A rebel Labour amendment to the EU withdrawal bill; aimed at securing a vote in the House of Commons on the UK remaining in the European Economic Area (the Single Market), passed on Tuesday. This was both a defeat for the government, and a rejection of Jeremy Corbyn’s Brexit policy by Labour peers.
The House of Lords is the second chamber of the UK Parliament, and exists to complement the work of the House of Commons, by challenging and scrutinising government legislation. A bill must be passed by a majority in the Lords and Commons before receiving royal assent and becoming law, and the House of Lords retain the power to suggest modifications to government bills in the form of amendments. These amendments must now be debated and voted on by MPs in the House of Commons in the near future.
The European Economic Area (EEA), is an agreement consisting of 28 member states, which is aimed at allowing each state to trade seamlessly with one another. The agreement provides for membership of the EU’s single market based on accepting fundamental principles of freedom of movement of people, goods, services and capital. Membership of the EEA allows for membership of the single market, but also means that the UK would have to implement any new EU legislation without having a say in its construction. It does not cover the common agriculture or fisheries policies.
Some Labour peers abstained from the vote, whilst 83 Labour peers voted against the party whip, and were further backed by 17 Conservative Lords. It will likely have the effect of forcing the leadership of both parties to definitively state whether they are in favour of remaining in the single market, in particular whether Jeremy Corbyn is in favour of the ‘Tory Brexit’ proposed by the prime minister. Corbyn has advocated for the renationalisation of Britain’s energy network and railways, plans that will be jeopardised if the UK remains in the EEA. It also intensifies tensions between Labour leadership and its generally pro-remain MPs and membership at large.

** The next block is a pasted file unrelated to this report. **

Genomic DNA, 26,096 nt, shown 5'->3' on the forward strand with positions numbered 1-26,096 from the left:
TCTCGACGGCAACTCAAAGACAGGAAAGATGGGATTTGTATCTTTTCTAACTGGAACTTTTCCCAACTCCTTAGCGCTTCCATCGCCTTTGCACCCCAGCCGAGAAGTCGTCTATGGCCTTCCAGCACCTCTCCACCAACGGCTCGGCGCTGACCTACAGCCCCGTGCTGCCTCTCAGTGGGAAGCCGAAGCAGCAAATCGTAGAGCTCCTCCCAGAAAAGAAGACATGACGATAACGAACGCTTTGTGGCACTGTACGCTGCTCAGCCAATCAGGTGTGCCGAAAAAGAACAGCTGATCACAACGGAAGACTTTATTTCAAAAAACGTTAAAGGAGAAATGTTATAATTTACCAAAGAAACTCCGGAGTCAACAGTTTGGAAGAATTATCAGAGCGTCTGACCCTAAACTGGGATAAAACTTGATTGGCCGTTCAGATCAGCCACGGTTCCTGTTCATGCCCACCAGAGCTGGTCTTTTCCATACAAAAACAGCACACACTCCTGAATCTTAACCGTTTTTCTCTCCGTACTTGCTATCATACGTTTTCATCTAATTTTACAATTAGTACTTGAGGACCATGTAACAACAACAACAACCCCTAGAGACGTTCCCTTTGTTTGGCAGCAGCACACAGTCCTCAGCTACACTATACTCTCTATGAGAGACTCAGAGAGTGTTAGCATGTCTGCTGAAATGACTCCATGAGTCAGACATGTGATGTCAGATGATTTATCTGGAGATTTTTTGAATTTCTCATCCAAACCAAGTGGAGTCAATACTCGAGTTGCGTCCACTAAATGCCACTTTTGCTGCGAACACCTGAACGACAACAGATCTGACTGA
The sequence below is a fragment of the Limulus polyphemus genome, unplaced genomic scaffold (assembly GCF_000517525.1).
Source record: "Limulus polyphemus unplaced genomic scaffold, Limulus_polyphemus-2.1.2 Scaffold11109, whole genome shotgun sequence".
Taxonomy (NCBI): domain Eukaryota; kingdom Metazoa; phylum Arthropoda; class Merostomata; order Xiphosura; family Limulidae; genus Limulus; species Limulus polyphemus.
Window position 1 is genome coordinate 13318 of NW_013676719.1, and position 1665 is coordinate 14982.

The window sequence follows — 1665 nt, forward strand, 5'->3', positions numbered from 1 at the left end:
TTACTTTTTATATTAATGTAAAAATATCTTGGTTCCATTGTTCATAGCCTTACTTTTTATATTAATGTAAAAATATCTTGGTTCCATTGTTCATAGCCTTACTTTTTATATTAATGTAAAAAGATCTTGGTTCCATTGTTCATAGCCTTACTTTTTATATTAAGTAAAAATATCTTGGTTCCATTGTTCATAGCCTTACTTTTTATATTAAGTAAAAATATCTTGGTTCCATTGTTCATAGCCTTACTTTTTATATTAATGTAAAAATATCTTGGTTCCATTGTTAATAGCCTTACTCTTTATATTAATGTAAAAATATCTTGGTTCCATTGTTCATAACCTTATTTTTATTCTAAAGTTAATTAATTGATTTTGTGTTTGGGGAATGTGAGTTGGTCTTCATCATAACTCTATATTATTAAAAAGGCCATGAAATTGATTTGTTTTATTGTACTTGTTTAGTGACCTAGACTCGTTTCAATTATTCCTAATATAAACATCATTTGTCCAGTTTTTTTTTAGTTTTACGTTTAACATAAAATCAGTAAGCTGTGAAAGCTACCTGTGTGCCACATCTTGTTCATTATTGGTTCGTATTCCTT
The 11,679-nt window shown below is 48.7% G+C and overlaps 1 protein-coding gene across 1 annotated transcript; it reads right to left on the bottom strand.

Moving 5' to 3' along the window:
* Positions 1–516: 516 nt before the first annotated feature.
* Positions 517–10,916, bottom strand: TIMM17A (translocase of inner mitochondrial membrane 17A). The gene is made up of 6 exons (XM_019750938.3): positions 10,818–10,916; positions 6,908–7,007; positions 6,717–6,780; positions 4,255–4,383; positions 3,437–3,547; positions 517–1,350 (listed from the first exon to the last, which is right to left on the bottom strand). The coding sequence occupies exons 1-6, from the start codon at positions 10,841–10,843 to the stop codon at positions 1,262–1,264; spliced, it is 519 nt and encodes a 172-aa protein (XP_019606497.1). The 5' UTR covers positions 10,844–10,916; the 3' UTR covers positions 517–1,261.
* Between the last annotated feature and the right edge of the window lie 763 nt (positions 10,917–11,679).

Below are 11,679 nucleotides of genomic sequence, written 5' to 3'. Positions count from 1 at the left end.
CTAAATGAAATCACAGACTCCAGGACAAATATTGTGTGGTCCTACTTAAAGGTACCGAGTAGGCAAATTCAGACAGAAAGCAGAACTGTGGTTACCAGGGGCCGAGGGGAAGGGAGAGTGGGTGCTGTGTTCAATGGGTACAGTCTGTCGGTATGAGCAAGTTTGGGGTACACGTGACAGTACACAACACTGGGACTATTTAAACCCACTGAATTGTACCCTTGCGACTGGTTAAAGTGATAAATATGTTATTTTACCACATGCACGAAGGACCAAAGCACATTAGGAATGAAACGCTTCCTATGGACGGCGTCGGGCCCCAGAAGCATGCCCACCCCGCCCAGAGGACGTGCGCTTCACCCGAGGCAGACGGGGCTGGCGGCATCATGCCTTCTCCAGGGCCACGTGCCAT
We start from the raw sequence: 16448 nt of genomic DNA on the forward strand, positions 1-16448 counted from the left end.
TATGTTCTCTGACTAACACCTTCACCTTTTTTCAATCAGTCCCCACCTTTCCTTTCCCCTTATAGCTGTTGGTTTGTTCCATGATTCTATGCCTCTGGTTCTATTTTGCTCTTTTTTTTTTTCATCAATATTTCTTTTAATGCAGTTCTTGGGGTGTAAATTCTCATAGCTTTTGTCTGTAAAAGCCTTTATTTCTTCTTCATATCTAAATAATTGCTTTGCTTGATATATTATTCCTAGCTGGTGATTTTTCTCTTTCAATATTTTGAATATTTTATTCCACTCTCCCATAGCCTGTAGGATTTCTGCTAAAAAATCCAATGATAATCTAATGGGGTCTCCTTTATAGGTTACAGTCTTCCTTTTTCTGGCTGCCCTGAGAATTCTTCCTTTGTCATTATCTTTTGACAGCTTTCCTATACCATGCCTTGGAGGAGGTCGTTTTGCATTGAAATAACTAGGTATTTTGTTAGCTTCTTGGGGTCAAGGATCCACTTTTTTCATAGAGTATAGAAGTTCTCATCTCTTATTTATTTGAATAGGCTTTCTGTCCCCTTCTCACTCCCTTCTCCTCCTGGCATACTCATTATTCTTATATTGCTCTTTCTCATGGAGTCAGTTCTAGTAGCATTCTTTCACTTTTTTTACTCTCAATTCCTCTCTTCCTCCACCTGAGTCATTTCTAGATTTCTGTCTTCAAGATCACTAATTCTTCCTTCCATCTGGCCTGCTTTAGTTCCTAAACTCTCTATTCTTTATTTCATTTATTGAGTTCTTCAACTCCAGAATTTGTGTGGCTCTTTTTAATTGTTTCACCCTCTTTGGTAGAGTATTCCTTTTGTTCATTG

Current text of EU Withdrawal Bill, returning, at some point to Commons:
– commits Govt to negotiate EEA membership
– prepare for customs union membership
– has no exit day
– commits to the Charter of Fundamental Rights
– a “meaningful vote” that would in effect stop No Deal
— Faisal Islam (@faisalislam) May 8, 2018
Lord Alli, a prominent member of the cross-party group that defeated the government bill, has argued that membership of the EEA is vital to the success of the British economy. He claimed that “it is the EEA that deals with services, services like retail, tourism, transport, communications, financial services and aerospace where we have a £14bn trade surplus.”
Lord Alli, speaking during a House of Lords debate (Source: ITV)
That said, concerns over some of the effects of freedom of movement make continued membership of the Single Market a risky political proposition for both Labour and the government. Traditional Labour voters from cities like Bradford, Derby and Sunderland voted in favour of Brexit partly to curtail immigration from eastern Europe, which they perceived to be a threat to employment and living standards.
These fears were articulated by a spokesperson from The Department for Exiting the European Union, who insisted “the referendum was a vote to take control of our borders, laws and money”. To Brexit supporters, the EEA is the antithesis of what ‘taking back control’ must entail.